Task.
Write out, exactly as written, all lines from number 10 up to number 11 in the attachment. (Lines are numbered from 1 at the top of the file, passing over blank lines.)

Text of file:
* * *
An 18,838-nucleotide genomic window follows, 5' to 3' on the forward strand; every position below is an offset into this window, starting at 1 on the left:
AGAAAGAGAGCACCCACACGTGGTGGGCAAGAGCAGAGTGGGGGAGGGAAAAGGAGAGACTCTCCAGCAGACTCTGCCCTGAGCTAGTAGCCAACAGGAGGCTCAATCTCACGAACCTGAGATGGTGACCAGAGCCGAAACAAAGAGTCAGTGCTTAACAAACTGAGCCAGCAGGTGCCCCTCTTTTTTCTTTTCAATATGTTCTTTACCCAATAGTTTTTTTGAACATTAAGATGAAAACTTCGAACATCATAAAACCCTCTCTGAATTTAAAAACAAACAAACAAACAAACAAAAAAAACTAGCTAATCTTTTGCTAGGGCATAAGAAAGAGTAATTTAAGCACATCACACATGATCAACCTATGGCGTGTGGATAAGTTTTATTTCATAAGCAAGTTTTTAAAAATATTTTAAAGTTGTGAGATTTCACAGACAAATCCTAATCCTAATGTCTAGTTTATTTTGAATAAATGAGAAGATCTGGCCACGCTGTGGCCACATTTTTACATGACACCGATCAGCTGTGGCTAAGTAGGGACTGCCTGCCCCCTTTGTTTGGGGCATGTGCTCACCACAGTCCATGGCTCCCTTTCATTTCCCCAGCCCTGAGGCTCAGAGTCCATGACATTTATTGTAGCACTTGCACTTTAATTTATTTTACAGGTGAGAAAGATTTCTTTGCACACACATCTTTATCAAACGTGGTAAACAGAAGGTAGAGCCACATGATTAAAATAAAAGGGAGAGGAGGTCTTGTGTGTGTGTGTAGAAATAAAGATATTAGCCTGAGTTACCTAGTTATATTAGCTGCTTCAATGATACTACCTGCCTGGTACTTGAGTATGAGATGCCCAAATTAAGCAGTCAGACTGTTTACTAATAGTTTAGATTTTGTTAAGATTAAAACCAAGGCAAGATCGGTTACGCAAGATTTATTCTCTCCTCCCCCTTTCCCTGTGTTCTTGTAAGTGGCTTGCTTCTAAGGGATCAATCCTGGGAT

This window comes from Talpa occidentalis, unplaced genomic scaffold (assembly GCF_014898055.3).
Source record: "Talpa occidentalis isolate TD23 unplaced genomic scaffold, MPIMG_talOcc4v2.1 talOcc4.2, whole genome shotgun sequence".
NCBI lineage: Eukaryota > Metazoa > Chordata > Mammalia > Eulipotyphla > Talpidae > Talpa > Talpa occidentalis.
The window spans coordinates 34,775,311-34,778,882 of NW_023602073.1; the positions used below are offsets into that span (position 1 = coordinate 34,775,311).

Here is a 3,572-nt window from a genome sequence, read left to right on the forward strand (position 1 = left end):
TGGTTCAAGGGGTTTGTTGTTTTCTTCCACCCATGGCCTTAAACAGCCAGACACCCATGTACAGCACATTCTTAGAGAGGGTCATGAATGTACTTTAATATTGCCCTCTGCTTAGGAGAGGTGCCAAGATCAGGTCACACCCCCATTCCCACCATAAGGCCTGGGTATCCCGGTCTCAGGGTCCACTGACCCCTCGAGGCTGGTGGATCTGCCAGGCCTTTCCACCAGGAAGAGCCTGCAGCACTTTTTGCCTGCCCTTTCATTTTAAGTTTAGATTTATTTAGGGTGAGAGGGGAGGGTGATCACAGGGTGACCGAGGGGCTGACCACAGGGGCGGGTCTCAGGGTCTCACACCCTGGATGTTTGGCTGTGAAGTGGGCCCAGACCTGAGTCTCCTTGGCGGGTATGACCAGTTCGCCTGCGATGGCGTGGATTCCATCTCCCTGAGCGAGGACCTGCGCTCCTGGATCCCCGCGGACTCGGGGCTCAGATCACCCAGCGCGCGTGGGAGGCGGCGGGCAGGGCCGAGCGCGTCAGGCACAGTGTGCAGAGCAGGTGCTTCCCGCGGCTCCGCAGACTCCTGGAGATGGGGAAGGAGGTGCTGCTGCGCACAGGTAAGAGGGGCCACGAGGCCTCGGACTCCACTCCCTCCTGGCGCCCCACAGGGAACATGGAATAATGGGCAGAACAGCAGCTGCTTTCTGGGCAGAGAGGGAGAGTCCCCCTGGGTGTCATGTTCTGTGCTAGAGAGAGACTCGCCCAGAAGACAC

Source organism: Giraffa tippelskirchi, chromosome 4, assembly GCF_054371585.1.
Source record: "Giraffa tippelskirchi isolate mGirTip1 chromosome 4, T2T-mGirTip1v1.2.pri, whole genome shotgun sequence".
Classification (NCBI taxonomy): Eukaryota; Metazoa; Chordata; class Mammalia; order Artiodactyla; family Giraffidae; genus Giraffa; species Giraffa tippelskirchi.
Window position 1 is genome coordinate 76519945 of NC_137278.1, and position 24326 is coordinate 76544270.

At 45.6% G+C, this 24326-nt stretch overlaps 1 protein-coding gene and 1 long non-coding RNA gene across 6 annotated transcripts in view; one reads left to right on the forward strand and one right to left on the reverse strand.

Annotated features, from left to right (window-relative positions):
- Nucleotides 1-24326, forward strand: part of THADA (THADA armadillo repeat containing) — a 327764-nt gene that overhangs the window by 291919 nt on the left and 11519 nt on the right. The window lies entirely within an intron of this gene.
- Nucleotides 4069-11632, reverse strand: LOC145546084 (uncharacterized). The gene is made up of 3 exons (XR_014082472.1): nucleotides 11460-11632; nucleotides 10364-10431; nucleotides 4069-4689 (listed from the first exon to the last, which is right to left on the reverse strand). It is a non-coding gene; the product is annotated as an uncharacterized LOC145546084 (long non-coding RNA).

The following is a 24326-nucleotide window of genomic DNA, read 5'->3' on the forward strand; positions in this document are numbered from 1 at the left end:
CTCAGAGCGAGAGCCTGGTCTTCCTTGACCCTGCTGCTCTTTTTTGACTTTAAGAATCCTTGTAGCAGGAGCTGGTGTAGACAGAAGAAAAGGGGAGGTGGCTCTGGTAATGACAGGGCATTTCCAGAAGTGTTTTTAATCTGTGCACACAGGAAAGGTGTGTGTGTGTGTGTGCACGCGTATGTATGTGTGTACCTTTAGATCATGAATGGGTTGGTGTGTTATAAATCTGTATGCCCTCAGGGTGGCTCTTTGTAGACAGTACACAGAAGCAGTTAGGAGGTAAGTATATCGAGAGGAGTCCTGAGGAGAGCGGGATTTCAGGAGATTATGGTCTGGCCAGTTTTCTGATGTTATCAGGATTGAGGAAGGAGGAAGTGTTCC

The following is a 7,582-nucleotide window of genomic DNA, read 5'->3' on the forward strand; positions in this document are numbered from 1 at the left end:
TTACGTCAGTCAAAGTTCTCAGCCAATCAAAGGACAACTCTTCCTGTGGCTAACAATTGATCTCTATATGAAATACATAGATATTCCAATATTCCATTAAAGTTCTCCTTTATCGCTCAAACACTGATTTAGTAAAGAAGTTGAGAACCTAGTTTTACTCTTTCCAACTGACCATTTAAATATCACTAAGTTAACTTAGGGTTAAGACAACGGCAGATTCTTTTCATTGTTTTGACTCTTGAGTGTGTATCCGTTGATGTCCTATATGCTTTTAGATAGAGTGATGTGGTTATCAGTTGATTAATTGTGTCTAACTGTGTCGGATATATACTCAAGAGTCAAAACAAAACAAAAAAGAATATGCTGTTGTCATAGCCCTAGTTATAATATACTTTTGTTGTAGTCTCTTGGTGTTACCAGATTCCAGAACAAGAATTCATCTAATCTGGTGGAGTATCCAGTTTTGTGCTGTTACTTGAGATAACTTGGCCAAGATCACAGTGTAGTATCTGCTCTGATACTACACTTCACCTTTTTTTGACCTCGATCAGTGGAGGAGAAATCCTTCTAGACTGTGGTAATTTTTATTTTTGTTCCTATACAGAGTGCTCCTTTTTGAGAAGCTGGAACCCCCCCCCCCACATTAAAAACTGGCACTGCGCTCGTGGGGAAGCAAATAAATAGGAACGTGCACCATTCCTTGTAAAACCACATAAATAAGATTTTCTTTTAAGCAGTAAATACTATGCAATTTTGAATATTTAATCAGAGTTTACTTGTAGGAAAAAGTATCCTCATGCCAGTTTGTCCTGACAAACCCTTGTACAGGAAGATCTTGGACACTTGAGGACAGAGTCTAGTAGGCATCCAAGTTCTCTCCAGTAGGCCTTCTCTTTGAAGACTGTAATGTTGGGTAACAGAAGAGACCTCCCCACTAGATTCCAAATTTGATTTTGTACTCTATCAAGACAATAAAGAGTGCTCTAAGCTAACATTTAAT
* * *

Source record: "Giraffa tippelskirchi isolate mGirTip1 chromosome 4, T2T-mGirTip1v1.2.pri, whole genome shotgun sequence".
Classification (NCBI taxonomy): Eukaryota; Metazoa; Chordata; class Mammalia; order Artiodactyla; family Giraffidae; genus Giraffa; species Giraffa tippelskirchi.